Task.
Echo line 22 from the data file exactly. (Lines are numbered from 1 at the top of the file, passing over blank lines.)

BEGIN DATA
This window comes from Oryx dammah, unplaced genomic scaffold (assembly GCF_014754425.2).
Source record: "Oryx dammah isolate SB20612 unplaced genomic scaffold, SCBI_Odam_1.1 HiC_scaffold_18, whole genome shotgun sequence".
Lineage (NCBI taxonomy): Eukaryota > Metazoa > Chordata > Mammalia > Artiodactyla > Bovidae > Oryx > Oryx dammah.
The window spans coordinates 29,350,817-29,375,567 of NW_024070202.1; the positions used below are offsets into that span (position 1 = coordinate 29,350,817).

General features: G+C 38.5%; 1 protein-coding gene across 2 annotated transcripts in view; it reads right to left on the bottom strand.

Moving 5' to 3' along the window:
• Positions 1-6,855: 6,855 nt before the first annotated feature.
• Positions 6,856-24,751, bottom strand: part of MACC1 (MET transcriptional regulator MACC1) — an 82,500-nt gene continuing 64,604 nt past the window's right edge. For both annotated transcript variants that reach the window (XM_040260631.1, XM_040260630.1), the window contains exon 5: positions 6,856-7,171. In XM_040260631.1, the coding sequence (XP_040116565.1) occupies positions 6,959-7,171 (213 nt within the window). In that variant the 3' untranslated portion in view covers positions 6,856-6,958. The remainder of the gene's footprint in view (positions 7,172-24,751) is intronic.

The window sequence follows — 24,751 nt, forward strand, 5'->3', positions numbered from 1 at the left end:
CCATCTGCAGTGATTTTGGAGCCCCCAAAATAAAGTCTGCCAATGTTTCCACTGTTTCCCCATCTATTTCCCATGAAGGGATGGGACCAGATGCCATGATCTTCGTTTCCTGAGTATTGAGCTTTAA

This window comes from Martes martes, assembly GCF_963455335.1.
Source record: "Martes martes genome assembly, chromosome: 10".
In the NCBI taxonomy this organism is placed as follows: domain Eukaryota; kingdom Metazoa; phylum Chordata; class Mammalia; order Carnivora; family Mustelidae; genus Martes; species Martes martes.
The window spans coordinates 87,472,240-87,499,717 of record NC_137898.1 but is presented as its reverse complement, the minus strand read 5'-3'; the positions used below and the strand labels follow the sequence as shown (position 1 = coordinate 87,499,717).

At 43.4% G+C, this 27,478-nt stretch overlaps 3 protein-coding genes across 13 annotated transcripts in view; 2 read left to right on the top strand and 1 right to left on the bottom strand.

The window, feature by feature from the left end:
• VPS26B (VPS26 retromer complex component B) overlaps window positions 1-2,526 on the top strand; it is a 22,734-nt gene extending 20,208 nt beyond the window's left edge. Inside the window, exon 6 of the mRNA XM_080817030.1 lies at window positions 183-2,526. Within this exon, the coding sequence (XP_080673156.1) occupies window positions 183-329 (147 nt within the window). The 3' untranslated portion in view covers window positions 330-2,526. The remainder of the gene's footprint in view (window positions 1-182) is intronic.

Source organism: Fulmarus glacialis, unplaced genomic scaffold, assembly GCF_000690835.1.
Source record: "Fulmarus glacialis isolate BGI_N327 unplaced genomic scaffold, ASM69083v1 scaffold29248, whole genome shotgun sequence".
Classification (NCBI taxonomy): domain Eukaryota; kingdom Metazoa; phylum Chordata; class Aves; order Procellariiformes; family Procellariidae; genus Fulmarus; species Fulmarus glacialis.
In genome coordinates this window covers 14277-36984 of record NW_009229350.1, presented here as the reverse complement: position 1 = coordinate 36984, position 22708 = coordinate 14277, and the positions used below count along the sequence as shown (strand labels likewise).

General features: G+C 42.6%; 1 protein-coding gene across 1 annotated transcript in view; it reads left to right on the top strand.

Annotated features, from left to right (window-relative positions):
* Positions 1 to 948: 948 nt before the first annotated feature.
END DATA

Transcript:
General features: G+C 42.6%; 1 protein-coding gene across 1 annotated transcript in view; it reads left to right on the top strand.